As a result three or more drinks pose a significant cancer risk.

The review also found a strong association between obesity and liver cancer and that physical activity and fish consumption may also decrease the risk of liver cancer, although more research is needed before any firm conclusions can be reached.

The WCRF's continuous update project reviewed global research into the relationship between diet, weight and physical activity, and liver cancer.

In all, 34 studies were analysed covering 8.2million people of whom more than 24,500 had liver cancer.

Previous research by the project has shown alcohol to be strongly linked with a range of cancers, including liver.


Risk: Previous research has shown alcohol to be strongly linked with a range of cancers, including liver

The WCRF recommends women should try to limit their alcohol intake to one drink per day and men to two.

Amanda McLean, director of WCRF UK, said: 'Around three or more drinks per day can be enough to cause liver cancer. Until now we were uncertain about the amount of alcohol likely to lead to liver cancer. But the research reviewed in this report is strong enough to be more specific.'

Globally, liver cancer was one of the five most common sites of cancer diagnosed in men in 2012, according to World Health Organisation figures.

The disease caused 745 000 deaths worldwide in the same year, it warned. 


To prevent weight gain, if you want to have a coffee, it’s wise to choose unsweetened versions with skimmed or semi-skimmed milk, according to the World Cancer Research Fund.

But when it comes to liver cancer risk, although there’s strong evidence that coffee may be beneficial, it's not clear why, says the charity.

We all drink coffee in different ways and it could be how much you drink, how regularly, the type of coffee or what you add to it that has an effect.

The report estimates that nearly a quarter of cases could be prevented if people kept a healthy weight and did not drink.

Professor Sir Ian Gilmore, chairman of the Alcohol Health Alliance UK, said: 'The findings from this study further demonstrate the urgent need for mandatory health warnings on alcohol products.'

Dr Sarah Jarvis, medical adviser for alcohol education charity Drinkaware, said the research revealed a worrying link with obesity, but some people had a 'blind spot' when it comes to the calories in alcohol.

She added: 'To help reduce the risk of getting alcohol-related liver cancer, it is best to drink within the lower-risk guidelines of 2-3 units a day for women, that's a 175ml glass of 13 per cent wine, or 3-4 units a day for men, a pint and a half of 4 per cent beer.'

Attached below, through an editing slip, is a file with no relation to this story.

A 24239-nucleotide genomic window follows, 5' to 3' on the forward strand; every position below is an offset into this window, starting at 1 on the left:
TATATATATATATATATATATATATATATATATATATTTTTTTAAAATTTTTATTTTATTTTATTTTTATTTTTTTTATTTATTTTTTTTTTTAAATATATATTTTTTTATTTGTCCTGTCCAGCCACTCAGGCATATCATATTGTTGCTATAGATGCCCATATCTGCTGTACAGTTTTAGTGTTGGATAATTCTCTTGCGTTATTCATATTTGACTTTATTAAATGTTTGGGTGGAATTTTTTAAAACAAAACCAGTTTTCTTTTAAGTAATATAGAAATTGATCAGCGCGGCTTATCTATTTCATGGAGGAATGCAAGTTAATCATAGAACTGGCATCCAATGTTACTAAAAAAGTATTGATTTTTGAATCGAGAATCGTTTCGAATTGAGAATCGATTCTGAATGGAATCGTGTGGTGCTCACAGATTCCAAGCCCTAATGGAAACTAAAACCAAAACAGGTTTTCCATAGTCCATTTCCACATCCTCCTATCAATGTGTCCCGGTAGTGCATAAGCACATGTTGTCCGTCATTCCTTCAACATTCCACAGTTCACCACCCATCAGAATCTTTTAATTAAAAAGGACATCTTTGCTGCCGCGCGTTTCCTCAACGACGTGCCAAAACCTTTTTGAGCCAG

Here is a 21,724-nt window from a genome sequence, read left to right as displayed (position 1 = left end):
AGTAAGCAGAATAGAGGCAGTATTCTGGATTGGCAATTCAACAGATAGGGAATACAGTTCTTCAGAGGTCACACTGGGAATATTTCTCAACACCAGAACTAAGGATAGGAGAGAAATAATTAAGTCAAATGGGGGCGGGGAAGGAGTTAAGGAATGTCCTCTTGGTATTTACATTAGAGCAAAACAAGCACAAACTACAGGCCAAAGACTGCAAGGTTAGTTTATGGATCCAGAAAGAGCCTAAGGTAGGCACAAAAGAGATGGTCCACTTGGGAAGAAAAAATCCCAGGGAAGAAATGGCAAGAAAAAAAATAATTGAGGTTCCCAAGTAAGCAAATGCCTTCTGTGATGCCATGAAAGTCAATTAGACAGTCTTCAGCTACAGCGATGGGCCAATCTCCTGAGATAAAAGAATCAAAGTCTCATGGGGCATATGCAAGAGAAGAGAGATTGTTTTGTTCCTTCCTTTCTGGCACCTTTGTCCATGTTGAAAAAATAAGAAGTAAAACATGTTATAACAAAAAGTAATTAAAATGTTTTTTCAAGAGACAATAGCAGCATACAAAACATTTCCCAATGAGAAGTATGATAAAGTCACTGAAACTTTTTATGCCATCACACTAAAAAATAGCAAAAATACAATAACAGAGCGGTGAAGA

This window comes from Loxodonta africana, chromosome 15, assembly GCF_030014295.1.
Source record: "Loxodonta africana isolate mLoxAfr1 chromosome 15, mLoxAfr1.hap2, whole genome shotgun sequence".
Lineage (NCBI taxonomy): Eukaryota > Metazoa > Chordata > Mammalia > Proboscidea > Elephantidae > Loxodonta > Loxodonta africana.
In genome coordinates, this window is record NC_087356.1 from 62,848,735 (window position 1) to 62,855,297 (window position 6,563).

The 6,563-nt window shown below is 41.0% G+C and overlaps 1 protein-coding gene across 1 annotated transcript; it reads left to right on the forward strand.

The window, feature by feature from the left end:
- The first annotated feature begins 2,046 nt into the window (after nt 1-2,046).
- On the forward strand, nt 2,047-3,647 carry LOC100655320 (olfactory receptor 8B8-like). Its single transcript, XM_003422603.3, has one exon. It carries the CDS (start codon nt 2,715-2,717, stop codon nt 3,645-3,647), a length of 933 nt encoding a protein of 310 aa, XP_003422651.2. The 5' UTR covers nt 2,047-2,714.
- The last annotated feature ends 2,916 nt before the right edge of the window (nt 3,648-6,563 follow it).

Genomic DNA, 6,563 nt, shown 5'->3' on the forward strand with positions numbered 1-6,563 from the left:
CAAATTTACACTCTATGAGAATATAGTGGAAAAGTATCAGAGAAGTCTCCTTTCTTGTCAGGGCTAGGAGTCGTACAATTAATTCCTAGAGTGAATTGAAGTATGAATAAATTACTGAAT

Sir David Spiegelhalter, Winton professor of the public understanding of risk, University of Cambridge, said that while the increase in risk of liver cancer per 10g of alcohol consumed was about 4 per cent, that level of alcohol was 'extremely unlikely to cause cancer', especially as the report says the increase in risk only starts at levels above 5.5 units a day.

He added: 'Liver cancer is rare: about one in 100 men and one in 200 women get it. So if you already drink a lot, and then drink even more, your risk goes up a small amount.' 

Some Great Coffee:





The slow death of the great American newsroom

In the past decade, as a percentage, more print journalists have lost their jobs than workers in any other significant American industry. (That bad news is felt just as keenly in Britain where a third of editorial jobs in newspapers have been lost since 2001.) The worst of the cuts, on both sides of the Atlantic, have fallen on larger local daily papers at what Americans call metro titles. A dozen historic papers have disappeared entirely in the US since 2007, and many more are ghost versions of what they used to be, weekly rather than daily, freesheets rather than broadsheets, without the resources required to hold city halls to account or give citizens a trusted vantage on their community and the world.

The reasons for this decline are familiar – the abrupt shift from print to pixels, the exponential rise in alternative sources of information, changes in lifestyle and reading habits, and, above all, the disastrous collapse of the city paper’s lifeblood – classified advertising – with the emergence of websites such as Craigslist and Gumtree. The implications are less often noted.